Tax expenditures are exceptions to general provisions of the tax law that benefit selected activities or groups of taxpayers. Even though they often promote the same goals as spending programs, tax expenditures often receive less scrutiny than direct outlays. But at a cost of $1.4 trillion per year, they are an enormously important use of taxpayer resources.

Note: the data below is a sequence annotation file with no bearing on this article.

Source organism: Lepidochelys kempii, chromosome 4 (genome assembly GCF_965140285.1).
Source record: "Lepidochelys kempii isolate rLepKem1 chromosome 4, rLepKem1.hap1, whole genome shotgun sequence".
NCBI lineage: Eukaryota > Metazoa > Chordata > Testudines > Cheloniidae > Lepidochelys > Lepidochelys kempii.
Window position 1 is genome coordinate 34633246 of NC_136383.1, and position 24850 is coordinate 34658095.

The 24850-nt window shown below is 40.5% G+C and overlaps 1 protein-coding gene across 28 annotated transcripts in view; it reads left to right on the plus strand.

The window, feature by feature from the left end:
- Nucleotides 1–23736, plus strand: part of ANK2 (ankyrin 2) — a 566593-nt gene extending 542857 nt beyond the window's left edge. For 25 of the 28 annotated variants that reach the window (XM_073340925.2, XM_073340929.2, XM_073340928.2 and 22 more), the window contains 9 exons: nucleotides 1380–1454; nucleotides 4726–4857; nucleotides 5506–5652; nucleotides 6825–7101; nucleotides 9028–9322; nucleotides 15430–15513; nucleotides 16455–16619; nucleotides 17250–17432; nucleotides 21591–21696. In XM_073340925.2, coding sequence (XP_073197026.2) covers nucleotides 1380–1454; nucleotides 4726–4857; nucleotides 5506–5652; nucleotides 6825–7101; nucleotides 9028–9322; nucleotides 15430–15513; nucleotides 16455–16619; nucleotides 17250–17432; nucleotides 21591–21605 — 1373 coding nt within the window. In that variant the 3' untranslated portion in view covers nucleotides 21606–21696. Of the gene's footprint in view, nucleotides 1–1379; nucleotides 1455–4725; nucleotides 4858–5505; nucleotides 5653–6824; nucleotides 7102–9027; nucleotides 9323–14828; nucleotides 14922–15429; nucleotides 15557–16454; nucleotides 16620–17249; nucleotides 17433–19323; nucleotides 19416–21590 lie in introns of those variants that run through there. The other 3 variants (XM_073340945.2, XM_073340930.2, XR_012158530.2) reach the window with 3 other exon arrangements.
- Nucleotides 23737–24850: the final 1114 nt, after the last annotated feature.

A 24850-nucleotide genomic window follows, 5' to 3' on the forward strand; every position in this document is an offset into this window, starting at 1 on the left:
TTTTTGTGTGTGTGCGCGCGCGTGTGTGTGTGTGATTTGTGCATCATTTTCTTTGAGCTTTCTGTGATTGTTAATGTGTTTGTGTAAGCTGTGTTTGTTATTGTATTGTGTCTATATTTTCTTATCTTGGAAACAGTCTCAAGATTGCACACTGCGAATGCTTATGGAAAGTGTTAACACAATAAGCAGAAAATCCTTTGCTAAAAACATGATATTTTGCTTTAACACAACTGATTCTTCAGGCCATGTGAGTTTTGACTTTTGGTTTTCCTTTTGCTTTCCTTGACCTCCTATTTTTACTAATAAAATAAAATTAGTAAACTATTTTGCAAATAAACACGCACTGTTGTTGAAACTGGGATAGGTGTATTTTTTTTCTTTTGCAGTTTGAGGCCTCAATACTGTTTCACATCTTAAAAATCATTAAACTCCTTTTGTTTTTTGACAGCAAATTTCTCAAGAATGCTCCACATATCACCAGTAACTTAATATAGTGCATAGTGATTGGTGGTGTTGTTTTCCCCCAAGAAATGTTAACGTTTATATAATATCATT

At $1.4 trillion per year, tax expenditures are an enormously important way our government spends money. But these provisions in the tax code, like the home mortgage interest deduction and the earned income tax credit, often receive less scrutiny than direct spending for programs like Medicare or Social Security. Speaking to host Justin Milner, Institute fellow Frank Sammartino and codirector of the Urban-Brookings Tax Policy Center Eric Toder explain how tax expenditures work, who they benefit, and why taxpayers should pay more attention.